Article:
the loner at church

Years ago, the mom had given to me a toilet seat cover set to decorate my apartment’s bathroom with.  It was in a beige and white color.  There was Winnie the Pooh and his buddy Piglet next to him on the cushiony floor mat and seat cover.  And there were 2 words printed next to them that said, “Just Pooh”.  Get it?  Not sure if its makers had intentionally made it to be humorous, but it had sure cracked me up.

I just kept that set inside of its packaging, and stored it in my closet because even its floor mat was too good to be placed on my ratty apartment floor.  I could barely afford to pay for my power bill, to turn on my airconditioner during the very humid eveningtimes then.

Although I certainly still have much troubles today (don’t we all), the timing of the types of troubles I had then, had made me feel so very alone.  Not that I feel like I actually have anyone to lean on here today, besides God.  But only that I was much sadder then, with much loneliness and worry.

My biggest worry of all, had been for my junk car, which was about to go bust on me soon.  I had worried daily that I wouldn’t be able to get to work if it were to really die on me.

My apartment had been a studio one, and as usual, I had slept on the floor.  I owned just 1 chair, 1 small end table, and a bookshelf that I had dragged from the dumpster, which someone in my apartment building had thrown out.  It looked like it was supposed to have 4 shelves on it, but only had 2.  That was okay for me, because I just wanted to use the bookshelf as a sort of covering next to the doorway of my apartment.

I hoped that placing it there would prevent anyone looking in from outside, from being able to see the entire interior of my apartment.  It wasn’t because I was embarrassed about its barrenness.  I was more afraid that some of the shady characters next door, might be able to see that I lived all alone.

One evening, as I was again with a heavy heart, I walked into a church where I had begun to attend their mid-week evening services.  As usual, I sat in the back, where the very last pew was.  I can’t remember exactly how the author Anne Lamott had said it in her Traveling Mercies book, but she had said something like, it was a good day at church if someone didn’t try to talk to her, and she was able to leave when she had wanted to.  I totally concur with that.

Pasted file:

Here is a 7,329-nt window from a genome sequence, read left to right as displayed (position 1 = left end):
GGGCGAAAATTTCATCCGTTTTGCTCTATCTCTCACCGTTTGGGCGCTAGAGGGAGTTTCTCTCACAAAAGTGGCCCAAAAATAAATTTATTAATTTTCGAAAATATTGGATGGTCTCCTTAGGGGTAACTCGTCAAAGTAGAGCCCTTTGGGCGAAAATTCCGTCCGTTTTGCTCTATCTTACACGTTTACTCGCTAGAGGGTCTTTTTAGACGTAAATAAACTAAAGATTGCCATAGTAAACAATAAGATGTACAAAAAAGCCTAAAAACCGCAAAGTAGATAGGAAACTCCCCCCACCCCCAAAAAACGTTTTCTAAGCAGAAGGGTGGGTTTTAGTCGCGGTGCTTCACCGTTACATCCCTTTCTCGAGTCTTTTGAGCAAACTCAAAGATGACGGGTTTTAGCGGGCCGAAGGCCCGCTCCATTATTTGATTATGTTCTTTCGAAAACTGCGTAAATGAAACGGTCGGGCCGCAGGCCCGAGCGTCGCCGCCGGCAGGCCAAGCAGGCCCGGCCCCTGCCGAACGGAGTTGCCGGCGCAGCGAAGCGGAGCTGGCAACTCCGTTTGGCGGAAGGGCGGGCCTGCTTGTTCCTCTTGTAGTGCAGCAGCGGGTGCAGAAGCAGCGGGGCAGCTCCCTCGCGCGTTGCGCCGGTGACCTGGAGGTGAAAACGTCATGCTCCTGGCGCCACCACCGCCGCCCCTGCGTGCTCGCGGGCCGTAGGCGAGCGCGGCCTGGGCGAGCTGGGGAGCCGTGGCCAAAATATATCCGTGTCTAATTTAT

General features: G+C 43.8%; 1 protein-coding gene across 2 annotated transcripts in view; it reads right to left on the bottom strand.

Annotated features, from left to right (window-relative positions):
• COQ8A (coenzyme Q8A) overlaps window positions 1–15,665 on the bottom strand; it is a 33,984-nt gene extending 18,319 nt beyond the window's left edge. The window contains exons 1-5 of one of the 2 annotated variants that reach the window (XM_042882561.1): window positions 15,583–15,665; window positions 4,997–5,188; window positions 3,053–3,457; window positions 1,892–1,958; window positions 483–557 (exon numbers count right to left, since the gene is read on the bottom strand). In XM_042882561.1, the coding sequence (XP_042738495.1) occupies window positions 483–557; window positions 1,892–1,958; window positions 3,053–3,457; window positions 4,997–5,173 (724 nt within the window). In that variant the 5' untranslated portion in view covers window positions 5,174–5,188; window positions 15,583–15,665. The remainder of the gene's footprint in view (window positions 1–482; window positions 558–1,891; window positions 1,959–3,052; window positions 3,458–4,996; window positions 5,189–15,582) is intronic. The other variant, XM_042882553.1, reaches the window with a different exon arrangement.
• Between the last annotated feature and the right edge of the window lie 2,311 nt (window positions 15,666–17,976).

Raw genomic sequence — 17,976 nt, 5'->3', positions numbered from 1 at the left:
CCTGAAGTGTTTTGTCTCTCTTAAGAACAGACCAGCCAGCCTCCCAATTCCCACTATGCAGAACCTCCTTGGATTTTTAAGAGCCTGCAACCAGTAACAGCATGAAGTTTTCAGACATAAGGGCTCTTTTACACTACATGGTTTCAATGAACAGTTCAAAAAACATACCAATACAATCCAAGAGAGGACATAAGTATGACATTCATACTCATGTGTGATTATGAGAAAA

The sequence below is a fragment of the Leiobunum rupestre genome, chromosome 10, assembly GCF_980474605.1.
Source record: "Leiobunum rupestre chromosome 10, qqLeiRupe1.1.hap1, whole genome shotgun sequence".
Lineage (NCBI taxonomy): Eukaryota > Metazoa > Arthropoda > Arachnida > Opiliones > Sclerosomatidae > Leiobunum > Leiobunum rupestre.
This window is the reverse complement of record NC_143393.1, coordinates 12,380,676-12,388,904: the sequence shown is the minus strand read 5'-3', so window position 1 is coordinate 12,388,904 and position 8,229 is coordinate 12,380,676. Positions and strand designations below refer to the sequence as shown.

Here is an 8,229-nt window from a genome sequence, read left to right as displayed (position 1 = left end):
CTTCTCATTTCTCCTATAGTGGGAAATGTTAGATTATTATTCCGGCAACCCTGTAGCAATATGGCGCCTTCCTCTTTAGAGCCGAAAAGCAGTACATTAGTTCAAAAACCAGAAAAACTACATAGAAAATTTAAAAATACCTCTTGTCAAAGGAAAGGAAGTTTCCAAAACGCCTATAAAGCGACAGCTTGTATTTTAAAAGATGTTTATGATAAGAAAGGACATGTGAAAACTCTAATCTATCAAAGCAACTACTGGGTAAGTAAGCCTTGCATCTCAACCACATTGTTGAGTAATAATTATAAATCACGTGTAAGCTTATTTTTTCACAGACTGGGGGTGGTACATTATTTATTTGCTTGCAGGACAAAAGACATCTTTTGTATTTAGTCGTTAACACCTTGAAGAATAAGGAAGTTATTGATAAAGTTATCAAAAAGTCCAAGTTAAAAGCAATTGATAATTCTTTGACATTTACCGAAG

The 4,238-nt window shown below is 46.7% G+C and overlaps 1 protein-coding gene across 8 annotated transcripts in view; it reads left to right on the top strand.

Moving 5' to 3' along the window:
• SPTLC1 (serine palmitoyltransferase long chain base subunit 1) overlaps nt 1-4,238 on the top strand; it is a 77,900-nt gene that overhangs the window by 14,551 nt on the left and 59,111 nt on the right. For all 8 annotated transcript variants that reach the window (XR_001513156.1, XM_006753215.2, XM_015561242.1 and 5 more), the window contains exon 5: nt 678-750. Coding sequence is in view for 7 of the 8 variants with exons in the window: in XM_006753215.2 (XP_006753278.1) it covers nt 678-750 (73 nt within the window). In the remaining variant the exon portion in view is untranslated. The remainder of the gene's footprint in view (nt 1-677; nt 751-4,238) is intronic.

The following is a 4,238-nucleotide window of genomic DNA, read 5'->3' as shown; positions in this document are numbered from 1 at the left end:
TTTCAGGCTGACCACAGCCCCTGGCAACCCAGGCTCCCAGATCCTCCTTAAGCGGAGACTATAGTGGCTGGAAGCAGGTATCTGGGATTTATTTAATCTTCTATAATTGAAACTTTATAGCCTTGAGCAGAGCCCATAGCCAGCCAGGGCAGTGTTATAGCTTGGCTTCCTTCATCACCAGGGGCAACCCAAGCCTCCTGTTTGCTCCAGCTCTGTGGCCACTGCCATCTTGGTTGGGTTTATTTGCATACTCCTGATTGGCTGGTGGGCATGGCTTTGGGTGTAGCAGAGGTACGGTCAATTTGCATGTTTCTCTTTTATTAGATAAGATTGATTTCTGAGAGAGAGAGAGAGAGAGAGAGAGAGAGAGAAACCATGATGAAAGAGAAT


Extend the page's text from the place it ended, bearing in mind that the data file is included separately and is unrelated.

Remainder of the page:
As church attendees would walk in through its front doors, someone there would hand to them the evening’s list of prayer requests.  Because I didn’t know a soul at that church, all of the names listed on those sheets of paper each week, were strangers to me.

I would just read the names and prayer requests, and would then continue to stare down at the paper, like I always did (for the next almost-decade that I had continued to attend there), because I didn’t know where else to look, without always feeling awkward.

It was from attending that church (and other different churches later), that I had come to realize that I was a very self-conscious person.  I hated myself and my appearance.  I was embarrassed of me.

So when it was singing time, I stood up with everyone else, and held up my hymn book.  I lip-synced along to the songs (can’t sing), and always stared down hard at the hymn book.

I’m not one of those folks who can casually look up and around inside of a church.  Wish to goodness I could.  But I can’t.

From the moment when I find my sitting spot in the back pews, I always keep my head down, all the way until the entire church service is over.  Then I make my dash outside through the side doors, so that I wouldn’t have to shake hands with the pastoral staff who said their farewells at the front entrance doorways.

Yes, I am unfortunately, one of those types of church-goers.  The non-chummy ones.  The ones who come – and quickly go.  Just a brief muttered “hello” and a silent goodbye.

Unlike the sis who enjoys people-watching, I myself very much dislike making eye contact with people.  If I’m at a restaurant, a coffee shop, or anywhere, I always look for a seat in the back, the corner, or by a window.  That way, I can be staring at a wall or out a window, instead of at anybody around me.

Because whenever I do take a moment to look up (for a neck stretch), it just never fails that I’ll somehow accidentally make eye contact with someone way over on the other side of wherever I’m at, and the other person will suddenly look uncomfortable because they thought that I had been staring at them, when I had actually just then looked up for a second.

So in order to avoid having those accidental awkward eye contact moments, I always try to keep my eyes and head down, as much as possible.  It’s always safest there.  Just me, minding my own business.

 

 

 

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25 thoughts on “the loner at church

  1. Marilyn Davis

    I feel for you, and I very much identify with this. I’m always the one by myself too. What a nicely written piece.

    Reply
  2. Barbara Grace Lake

    About your being alone at church, I feel so much pain, so much loneliness in your words. It almost takes my breath away from the anguish. I won’t try to tell you to look up, look outwards because you won’t, possibly even can’t … until you, yourself, are good and ready. When you are ready, you have a host of friends here willing to ease your loneliness. You do not have to be alone except for when you want some alone time.